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"What My Doctor Didn't Tell Me": Examining Health Care Provider Advice to Overweight and Obese Pregnant Women on Gestational Weight Gain and Physical Activity

Penn State College of Medicine, Hershey, Pennsylvania.
Women s Health Issues (Impact Factor: 1.61). 11/2012; 22(6):e535-40. DOI: 10.1016/j.whi.2012.09.004
Source: PubMed

ABSTRACT Appropriate gestational weight gain (GWG) is vital, as excessive GWG is strongly associated with postpartum weight retention and long-term obesity. How health care providers counsel overweight and obese pregnant women on appropriate GWG and physical activity remains largely unexplored.
We conducted semistructured interviews with overweight and obese women after the birth of their first child to ascertain their experiences with GWG. A grounded theory approach was used to identify themes on provider advice received about GWG and physical activity during pregnancy.
Twenty-four women were included in the analysis. Three themes emerged in discussions regarding provider advice on GWG: 1) Women were advised to gain too much weight or given no recommendation for GWG at all, 2) providers were perceived as being unconcerned about excessive GWG, and 3) women desire and value GWG advice from their providers. On the topic of provider advice on exercise in pregnancy, three themes were identified: 1) Women received limited or no advice on appropriate physical activity during pregnancy, 2) women were advised to be cautious and limit exercise during pregnancy, and 3) women perceived that provider knowledge on appropriate exercise intensity and frequency in pregnancy was limited.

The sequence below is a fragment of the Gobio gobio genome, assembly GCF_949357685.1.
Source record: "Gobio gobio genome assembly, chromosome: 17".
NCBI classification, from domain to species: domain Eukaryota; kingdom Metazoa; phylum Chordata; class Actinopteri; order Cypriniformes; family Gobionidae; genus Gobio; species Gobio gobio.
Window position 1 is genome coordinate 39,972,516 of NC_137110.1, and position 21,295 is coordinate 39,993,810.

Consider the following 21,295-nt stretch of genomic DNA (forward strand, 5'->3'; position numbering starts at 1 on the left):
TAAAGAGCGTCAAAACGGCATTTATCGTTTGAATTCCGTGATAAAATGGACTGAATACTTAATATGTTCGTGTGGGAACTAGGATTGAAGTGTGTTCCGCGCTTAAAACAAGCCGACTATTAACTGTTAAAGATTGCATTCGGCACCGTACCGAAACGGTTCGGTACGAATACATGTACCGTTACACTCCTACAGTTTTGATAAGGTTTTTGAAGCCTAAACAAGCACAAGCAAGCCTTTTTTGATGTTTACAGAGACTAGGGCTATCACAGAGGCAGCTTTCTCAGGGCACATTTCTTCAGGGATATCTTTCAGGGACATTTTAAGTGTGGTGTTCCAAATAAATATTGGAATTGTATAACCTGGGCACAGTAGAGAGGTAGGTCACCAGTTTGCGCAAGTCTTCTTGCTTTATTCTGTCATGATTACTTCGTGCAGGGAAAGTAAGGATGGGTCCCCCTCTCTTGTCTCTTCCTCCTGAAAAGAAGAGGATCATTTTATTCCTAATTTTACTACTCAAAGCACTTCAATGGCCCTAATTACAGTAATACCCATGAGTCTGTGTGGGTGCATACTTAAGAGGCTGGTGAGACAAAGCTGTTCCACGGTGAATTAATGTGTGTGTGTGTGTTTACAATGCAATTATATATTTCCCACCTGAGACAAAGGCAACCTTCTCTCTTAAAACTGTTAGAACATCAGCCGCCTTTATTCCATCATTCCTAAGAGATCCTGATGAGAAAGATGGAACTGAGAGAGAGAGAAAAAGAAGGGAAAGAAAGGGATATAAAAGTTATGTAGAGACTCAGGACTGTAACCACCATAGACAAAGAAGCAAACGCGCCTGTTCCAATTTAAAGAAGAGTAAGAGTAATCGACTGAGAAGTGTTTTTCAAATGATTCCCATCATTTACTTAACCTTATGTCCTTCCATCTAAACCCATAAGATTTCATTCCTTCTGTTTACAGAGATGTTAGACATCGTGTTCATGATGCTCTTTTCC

This study suggests that provider advice on GWG and exercise is insufficient and often inappropriate, and thus unlikely to positively influence how overweight and obese women shape goals and expectations in regard to GWG and exercise behaviors. Interventions to help pregnant women attain healthy GWG and adequate physical activity are needed.

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Available from: Kristen Kjerulff, May 22, 2015
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